With dual citizenship comes not only freedom of movement, but also the right to have a say in national politics. Since migrants are not evenly distributed geographically, the sudden surge in applications for British citizenship in the aftermath of the Brexit referendum could mean that, in certain geographic areas, the median voter profile may match the profile of an immigrant. Thus, if the new citizens become active voters, a new electoral map could emerge; one where urban constituencies become even more salient in politics, and where new political entrepreneurs will start targeting this previously unenfranchised group. Studying the political socialisation trajectories of individuals who join the electorate by naturalisation is a key component in understanding the political behaviour of social change and making better electoral predictions. The paper identifies the most prevalent socio-economic characteristics of successful applicants for British citizenship and connects them with the corresponding voting behaviour literature and survey data in other to develop hypothesis about their political preferences and their participation in future elections.


Other Projects


Early work in progress:
Low Cost Flights and Far Right Votes: How Hypermobility Shapes the Electoral Geography of Migration [with Joachim Wehner]

Abstract: Coming soon…

Migration and the economic value of family [with Selina Hofstetter and Ben Wilson]

Abstract: Coming soon…

Age and electoral participation: The effect of lowering voting age in Japan [with Airo Hino and Jaehyun Song]

Abstract: Coming soon…

Past projects:
When should we cross the line? Conditions for American public approval of torture [with Rob Johns and Graeme Davies]

Abstract: Surveys of the US public reveal that around seven in ten people believe that torture can be justified under certain circumstances. This raises the obvious question: under which circumstances? In this paper, we report two survey experiments on the use of torture, embedded in a US survey (N=1,200) fielded via Amazon’s Mechanical Turk. A number of contextual factors are considered including the imminence and scale of the threat, the personal characteristics of the suspect, and the likelihood that he or she has useful information. Ramping up threat levels does surprisingly little to generate approval for torture, decisions seeming instead to crystallize on the suspect’s characteristics and affiliations. However, the experimental manipulations had on balance only a limited effect and those prepared to consider torture were therefore prepared to consider it in a wide range of situations. Given the growing consensus that public opinion constrains leaders’ foreign policy behavior, these results may help to explain why democratic countries such as the US are willing to flout international conventions by using ‘enhanced interrogation’ techniques.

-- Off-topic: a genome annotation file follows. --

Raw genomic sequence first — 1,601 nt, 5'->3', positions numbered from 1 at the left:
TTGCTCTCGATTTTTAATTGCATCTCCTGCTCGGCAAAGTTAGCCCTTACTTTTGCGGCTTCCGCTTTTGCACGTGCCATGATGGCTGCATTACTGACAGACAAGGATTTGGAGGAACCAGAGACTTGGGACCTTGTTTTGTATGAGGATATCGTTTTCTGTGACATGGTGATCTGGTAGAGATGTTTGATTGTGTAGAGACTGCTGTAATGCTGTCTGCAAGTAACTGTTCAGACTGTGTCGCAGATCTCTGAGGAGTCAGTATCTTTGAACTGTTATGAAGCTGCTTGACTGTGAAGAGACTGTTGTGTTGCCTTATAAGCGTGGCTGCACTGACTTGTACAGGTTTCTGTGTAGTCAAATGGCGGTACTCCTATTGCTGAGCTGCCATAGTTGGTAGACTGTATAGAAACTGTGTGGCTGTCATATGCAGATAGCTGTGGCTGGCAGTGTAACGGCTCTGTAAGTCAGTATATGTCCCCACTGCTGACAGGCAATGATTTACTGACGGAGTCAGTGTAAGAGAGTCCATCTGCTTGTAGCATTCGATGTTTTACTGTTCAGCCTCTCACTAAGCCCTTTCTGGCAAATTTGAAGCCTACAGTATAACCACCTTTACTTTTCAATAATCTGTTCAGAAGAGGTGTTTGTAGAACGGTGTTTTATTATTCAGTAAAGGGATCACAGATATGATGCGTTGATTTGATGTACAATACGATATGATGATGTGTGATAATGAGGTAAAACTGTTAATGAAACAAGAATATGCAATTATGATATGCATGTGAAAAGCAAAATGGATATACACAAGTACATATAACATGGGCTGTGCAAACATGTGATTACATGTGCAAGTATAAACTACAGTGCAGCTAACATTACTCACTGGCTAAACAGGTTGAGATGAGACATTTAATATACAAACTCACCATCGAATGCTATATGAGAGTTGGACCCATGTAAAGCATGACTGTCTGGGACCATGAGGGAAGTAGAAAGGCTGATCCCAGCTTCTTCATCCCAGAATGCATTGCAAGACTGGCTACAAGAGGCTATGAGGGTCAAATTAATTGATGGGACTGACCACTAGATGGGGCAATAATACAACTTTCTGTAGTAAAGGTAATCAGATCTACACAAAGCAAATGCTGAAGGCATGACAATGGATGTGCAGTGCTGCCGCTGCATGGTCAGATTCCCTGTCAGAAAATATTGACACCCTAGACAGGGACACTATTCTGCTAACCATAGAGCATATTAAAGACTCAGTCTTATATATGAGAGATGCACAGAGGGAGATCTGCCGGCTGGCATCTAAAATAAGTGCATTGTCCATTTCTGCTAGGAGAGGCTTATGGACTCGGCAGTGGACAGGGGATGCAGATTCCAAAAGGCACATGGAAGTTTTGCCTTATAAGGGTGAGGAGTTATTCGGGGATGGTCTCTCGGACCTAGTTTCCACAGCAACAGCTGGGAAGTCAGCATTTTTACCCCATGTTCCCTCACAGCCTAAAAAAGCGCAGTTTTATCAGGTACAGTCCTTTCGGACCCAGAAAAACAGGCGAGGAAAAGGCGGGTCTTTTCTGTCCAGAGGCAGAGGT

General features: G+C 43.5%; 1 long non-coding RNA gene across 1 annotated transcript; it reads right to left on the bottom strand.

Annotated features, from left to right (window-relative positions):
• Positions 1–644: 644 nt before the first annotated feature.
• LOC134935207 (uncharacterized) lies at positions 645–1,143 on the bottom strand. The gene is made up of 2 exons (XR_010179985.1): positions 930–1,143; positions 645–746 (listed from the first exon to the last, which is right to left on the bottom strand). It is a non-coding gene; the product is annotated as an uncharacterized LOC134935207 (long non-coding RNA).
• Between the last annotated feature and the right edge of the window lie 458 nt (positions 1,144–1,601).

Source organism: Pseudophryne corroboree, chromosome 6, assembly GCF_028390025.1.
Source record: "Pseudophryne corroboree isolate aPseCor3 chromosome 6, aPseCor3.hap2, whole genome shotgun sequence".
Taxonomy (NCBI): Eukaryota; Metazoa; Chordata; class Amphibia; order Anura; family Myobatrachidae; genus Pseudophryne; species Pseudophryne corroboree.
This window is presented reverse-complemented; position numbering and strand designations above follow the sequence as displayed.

How does Canada’s imported labour force perform on the labour market? [with Wouter Zwysen and Neli Demireva]

Abstract: Canada’s approach to attracting and integrating foreign labour is based on the principle of mutual understanding and respect. While this principle is effective for societal integration, labour market incorporation is still lagging behind. Using data from the Equality, Security and Community survey, we find the gap between labour returns of first-, second-generations of migrants and natives is best explained by a combination of factors – cohorts, geographical origins and educational qualification. Our findings suggest that, ceteris paribus, only first-generation migrants from outside Europe and North America are significantly less likely to be in employment and to earn less than native Canadians. We find that this sub-category of first-generation immigrants are severely penalised by employers. Even those with higher education (BA, Master or PhD) have a very small labour market advantage to Canadians with low or no education. These striking findings suggest that greater efforts are needed for the successful integration of foreign-born workers in Canada. The more positive findings of the study indicate that, by the second generation, those with migratory backgrounds succeed in closing the labour gap and become statistically indistinguishable from natives in terms of labour market integration.